From the very beginning, this created problems. Can one control one's feelings? One can keep the Sabbath; one can refuse to kill others - but how can we control our feelings and inner urges, particularly when they are encouraged by the society in which we live? We live in a materialistic world, in an acquisitive society, and the corollary of "spend, spend, spend" is "take, take, take!"
Nick Leeson, the missing Barings trader, is far more representative of our society than Mother Teresa and her vow of poverty. One might even say that he is much more of a role model for the new generation who view the market as a licensed gaming hall and see the rules as a challenge that the smart operator can and must evade.
Hacking is a children's sport; and losing a billion pounds becomes a trend-setting event which may not always maintain its place in the Guinness Book of Records. After all, it is the triumph of an almost uneducated and shallow operator whose greed may be unsurpassed but whose knowledge and ability may well be bettered in the future. On Monday, the financier Bernie Cornfeld died in a London hospital. In the sixties, he isolated the greed of our society in his slogan: "Do you sincerely want to be rich?" We have not changed since then.
Fifty years after the Holocaust, our world still accepts a pattern where other human beings are a means to an end, are expendable and not ends in themselves. The standard of judging others is that of rather tarnished gold, and in a world where the market has become the place of war, anything is permitted. Greed is an expression of the human ego which no longer recognises the rights of the neighbour. Where our vision has shrunk to the point where we only see ourselves, the amassing of wealth becomes our central concern.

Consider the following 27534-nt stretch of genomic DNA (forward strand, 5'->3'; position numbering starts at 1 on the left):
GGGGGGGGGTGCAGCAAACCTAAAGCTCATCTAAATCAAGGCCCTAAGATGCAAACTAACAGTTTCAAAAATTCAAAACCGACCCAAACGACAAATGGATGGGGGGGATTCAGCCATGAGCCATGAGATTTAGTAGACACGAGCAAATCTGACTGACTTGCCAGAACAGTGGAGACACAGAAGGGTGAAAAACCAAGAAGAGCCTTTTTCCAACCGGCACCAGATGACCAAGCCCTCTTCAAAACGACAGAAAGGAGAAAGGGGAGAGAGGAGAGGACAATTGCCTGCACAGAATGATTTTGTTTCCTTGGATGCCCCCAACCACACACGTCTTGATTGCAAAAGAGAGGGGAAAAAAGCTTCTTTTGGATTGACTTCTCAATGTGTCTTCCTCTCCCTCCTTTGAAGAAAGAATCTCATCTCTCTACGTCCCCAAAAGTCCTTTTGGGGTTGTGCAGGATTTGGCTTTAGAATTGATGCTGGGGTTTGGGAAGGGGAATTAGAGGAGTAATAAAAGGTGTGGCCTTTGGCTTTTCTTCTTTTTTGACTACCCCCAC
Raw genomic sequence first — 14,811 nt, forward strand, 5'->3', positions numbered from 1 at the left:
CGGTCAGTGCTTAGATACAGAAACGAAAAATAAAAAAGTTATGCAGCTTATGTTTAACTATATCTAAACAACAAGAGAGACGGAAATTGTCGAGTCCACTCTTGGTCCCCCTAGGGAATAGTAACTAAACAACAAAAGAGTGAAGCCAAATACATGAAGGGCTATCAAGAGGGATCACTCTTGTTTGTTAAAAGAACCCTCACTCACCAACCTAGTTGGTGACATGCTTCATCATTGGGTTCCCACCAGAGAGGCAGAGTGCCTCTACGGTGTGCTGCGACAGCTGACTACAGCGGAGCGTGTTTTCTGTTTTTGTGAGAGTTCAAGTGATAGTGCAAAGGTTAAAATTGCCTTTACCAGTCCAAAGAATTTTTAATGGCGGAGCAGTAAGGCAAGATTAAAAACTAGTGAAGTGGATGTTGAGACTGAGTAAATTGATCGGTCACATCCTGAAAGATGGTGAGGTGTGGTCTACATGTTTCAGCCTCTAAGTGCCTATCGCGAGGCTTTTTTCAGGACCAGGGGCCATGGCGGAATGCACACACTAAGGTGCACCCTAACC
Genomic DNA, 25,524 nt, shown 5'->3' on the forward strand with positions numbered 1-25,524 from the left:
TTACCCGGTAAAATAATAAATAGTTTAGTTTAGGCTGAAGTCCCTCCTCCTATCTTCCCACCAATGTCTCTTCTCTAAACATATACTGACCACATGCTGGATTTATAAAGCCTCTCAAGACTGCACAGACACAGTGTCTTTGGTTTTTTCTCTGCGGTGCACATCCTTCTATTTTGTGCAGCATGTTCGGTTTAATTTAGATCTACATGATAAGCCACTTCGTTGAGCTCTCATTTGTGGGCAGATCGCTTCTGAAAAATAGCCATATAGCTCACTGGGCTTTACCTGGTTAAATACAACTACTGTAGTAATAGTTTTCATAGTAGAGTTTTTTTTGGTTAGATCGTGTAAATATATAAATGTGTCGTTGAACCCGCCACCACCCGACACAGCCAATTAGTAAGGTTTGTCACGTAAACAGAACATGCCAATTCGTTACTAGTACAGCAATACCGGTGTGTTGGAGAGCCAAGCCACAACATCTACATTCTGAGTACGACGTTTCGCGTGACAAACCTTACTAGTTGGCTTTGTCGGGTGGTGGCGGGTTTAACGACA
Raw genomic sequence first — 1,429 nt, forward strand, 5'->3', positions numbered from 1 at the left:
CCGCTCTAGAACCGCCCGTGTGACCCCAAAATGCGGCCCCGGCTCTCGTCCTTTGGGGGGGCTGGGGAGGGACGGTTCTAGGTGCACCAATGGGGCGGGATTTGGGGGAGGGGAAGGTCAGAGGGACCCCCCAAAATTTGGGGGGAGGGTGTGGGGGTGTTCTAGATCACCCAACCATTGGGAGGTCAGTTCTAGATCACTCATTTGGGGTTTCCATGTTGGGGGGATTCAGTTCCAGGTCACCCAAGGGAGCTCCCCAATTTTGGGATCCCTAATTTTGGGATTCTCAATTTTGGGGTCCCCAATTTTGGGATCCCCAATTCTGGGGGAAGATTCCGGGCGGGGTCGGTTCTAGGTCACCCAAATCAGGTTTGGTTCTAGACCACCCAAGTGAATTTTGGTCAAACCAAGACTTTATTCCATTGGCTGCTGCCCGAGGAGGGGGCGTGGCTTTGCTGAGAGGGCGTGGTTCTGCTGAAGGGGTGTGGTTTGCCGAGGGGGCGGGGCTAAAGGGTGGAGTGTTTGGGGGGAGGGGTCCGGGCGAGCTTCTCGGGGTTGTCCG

It is not that we want things for themselves: how many yachts can we use, how many hand-tailored garments can one wear on one day? Possessions become our defence in a world we fear, our neighbour's greed attacks us as well. A legend reminds us of the people of Sodom, who marked each gold coin with their own name. When a beggar entered the city, they would hand him a coin - and the poor man discovered no one would change it or sell him bread. He would die of hunger, and the citizens then searched the body, and each would take his own coin.
Greed destroyed that world; and greed can destroy us, too, when we make it the virtue of the marketplace.
The writer is dean of Leo Baeck College, and rabbi of Westminster Synagogue.Reuse content